Residents asked to be on the lookout for noxious weeds

Residents asked to be on the lookout for noxious weeds

Residents asked to be on the lookout for noxious weeds

Commissioners and residents of Lander County heard a noxious weeds informative update at the courthouse in Austin from Noxious Weeds Coordinator Sean Gephart of the Nevada Department of Agriculture.

A noxious weed, according to NRS 555.005 is “Any species of plant which is, or is likely to be, a public nuisance, detrimental or destructive and difficult to control.” Gephart said the difference between an invasive species like cheatgrass and a noxious weed is that noxious weeds are those specifically put on the state statute that need control. Gephart stated, “We have to be realistic that some of those weeds that are invasive that are not on the list are so widespread, we can’t do anything about it. Cheatgrass is not a noxious weed because it is so widespread that we can’t expect any level of control.”  

In response to the often-asked question, “Why are they considered noxious weeds when they’re so pretty?” Gephart said, “If you look at the federal list – about 1,000 or so – about 80% of those were brought into the horticultural industry, so they were pretty at one time but they just naturalized and escaped, and became a problem.”

The Nevada Department of Agriculture has the authority to designate noxious weeds to be put on the list and Gephart recently added seven new species, three specific to Northern Nevada. In order to add weeds to the list, the NDA develops a weed committee and looks at weed lists of neighboring states to see if they are encroaching. There are currently 54 species of weeds listed as noxious, and they are broken down into three categories: Those that are of limited distribution, those established in certain areas, and those that are widespread throughout the state. 

According to state law NRS 555.150: “Every person owning, controlling or occupying lands in the state and every county shall control all weeds declared noxious,” and Gephart said “Pinpoint the word ‘control’ – it doesn’t say ‘eradication.’ Yes, we would like to see eradication but we have to be realistic that some weeds are so widespread that just suppressing them from further development is really helpful.”  

Hoary cress is by far the most prolific noxious weed in Lander County. Gephart explained, “Hoary cress is a perennial, spread by roots and seeds, it grows best in disturbed alkaline soils, and frequent mowing for several years can reduce the plant density; however, if you rototill it, because the roots are propagative, you actually will make the problem worse. So, the last thing you want to do is rototill a patch of hoary cress.” Gephart suggested mowing it or spraying it with the common herbicide 2,4-D before it goes to seed. Other noxious weeds infesting Lander County are Scotch thistle, Canada thistle, poison hemlock, perennial pepperweed, musk thistle, Russian knapweed, salt cedar, yellow starthistle, spotted knapweed and diffuse knapweed.

Russian knapweed, a perennial with a creeping root system and dormant seed germination, is toxic to horses and causes starvation and dehydration due to Chewing Disease.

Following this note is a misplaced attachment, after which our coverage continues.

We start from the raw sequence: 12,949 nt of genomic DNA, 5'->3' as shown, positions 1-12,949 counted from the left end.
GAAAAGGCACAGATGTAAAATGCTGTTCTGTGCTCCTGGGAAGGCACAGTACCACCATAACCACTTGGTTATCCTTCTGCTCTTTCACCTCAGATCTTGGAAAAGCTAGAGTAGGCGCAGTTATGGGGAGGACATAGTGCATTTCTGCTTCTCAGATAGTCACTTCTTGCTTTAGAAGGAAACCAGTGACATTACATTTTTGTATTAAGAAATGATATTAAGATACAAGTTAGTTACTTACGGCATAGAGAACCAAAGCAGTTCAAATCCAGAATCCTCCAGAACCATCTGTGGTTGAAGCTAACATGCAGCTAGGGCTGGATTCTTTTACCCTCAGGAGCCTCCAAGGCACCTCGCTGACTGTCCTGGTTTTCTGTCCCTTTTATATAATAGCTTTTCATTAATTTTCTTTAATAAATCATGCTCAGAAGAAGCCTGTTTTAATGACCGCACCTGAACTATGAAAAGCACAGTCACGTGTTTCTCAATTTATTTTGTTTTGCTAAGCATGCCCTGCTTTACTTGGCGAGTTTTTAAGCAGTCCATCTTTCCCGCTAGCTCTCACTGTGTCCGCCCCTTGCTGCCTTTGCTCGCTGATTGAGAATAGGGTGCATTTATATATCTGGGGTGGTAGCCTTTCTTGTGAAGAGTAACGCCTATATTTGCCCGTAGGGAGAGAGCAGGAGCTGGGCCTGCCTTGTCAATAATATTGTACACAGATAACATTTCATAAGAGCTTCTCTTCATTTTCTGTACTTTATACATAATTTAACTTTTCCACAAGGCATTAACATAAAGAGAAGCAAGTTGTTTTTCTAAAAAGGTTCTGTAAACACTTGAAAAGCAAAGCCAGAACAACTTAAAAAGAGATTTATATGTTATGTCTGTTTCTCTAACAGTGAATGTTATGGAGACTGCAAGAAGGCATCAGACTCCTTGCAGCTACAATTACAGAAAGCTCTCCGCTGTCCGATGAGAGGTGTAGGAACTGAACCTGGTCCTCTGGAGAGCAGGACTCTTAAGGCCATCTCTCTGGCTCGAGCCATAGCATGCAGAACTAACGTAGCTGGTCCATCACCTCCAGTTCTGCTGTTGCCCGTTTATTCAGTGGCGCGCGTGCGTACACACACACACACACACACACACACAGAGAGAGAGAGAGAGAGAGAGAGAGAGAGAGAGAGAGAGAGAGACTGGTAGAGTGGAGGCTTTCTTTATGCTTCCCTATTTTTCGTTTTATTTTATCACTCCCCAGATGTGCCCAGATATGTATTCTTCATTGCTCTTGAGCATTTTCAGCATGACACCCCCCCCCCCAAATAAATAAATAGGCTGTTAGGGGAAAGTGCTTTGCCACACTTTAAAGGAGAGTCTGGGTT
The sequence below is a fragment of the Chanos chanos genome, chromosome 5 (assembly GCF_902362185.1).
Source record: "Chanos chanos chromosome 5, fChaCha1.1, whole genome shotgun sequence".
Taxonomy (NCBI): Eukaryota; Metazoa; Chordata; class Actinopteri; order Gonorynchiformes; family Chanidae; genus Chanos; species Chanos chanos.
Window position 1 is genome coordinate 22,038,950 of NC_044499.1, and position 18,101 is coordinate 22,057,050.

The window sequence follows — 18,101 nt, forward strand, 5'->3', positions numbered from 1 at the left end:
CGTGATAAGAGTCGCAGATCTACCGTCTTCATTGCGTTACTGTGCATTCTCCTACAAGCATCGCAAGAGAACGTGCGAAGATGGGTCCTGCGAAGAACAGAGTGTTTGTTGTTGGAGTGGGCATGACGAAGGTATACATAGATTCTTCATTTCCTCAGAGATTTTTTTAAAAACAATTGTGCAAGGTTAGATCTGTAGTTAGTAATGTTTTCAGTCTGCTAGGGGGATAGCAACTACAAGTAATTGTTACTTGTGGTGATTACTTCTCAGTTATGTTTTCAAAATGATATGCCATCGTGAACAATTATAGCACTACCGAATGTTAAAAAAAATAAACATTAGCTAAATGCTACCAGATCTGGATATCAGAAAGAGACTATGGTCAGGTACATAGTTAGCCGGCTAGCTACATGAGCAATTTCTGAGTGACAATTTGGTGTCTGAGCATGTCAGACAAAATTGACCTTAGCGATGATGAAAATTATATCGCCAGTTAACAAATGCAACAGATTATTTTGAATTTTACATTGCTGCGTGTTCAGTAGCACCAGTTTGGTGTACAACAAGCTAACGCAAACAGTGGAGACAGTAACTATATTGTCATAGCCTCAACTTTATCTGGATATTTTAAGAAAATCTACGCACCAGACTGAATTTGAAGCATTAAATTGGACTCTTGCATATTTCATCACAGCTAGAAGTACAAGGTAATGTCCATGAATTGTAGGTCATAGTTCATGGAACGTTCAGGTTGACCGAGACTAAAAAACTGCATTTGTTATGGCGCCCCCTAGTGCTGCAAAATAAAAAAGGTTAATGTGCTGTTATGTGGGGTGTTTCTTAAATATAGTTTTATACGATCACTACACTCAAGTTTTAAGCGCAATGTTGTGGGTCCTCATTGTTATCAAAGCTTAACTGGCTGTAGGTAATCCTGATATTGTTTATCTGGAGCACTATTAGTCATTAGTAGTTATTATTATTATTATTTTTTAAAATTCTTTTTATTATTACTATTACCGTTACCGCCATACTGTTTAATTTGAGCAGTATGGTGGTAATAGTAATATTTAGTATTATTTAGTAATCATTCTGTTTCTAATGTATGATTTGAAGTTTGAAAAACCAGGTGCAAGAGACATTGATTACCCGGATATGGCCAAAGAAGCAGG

Russian knapweed is heavily infesting the area, and Gephart illustrated some of the USDA-tested biological control agents he uses, such as the gall wasp or gall midge. Control agents can be insects, fungi and bacteria that restrict further growth, and they are host-specific and do not damage other plant life. Gephart explained the gall wasp is very small, the size of the head of a pin, and it lays its eggs in the top portion of the Russian knapweed plant just below the flower, and as the eggs get larger the plant develops a gall, preventing the plant from going to seed. 

Gephart said if he could walk away with one weed that he wanted everyone to be familiar with, it would be the yellow starthistle, “because it’s marching this way. It’s heavily infesting Washoe County, and it is one of the major contributors to California wildfires, as once it dries, it produces a great deal of dead matter.” Yellow starthistle is an annual weed and treating it before it goes to seed is important.

A new noxious weed of concern for Lander County is Ventenata dubia or wiregrass, a winter annual grass that germinates in fall, with a shallow root system that may increase erosion. It is a noxious weed in Montana, is found in Elko, and is a problem in grass hay stands.

Gephart collaborates with state and county conservation districts and weed districts, and said, “We have crews that can do mapping and survey work for you,” and explained some available programs. 

Gephart said the Weed Free Gravel and Weed Free Hay Certification Program works by sending out an inspector to inspect either hay fields or gravel pits to determine if there are noxious weeds on site. “If we find that it’s clean, then we can certify it as weed free, and the benefit of that is the producer of gravel or hay can now sell that to people who want to use it on federal land or projects, or say a mule train or something like that.” That program is required for use when feeding horses and mules kept on federal lands, for use in fire restoration sites, for use in federal construction projects, and it increases the value of the product and limits the spread of noxious weeds.

Noxious weeds are detrimental to native plant species, wildlife habitat, agricultural yields, water quality and property values, and can cause an increase in rodent populations. Gephart said the public can report noxious weeds via cellphone or the NDA website at, and record the GPS location, a photo of the plant(s), the approximate size of the infestation and any additional data.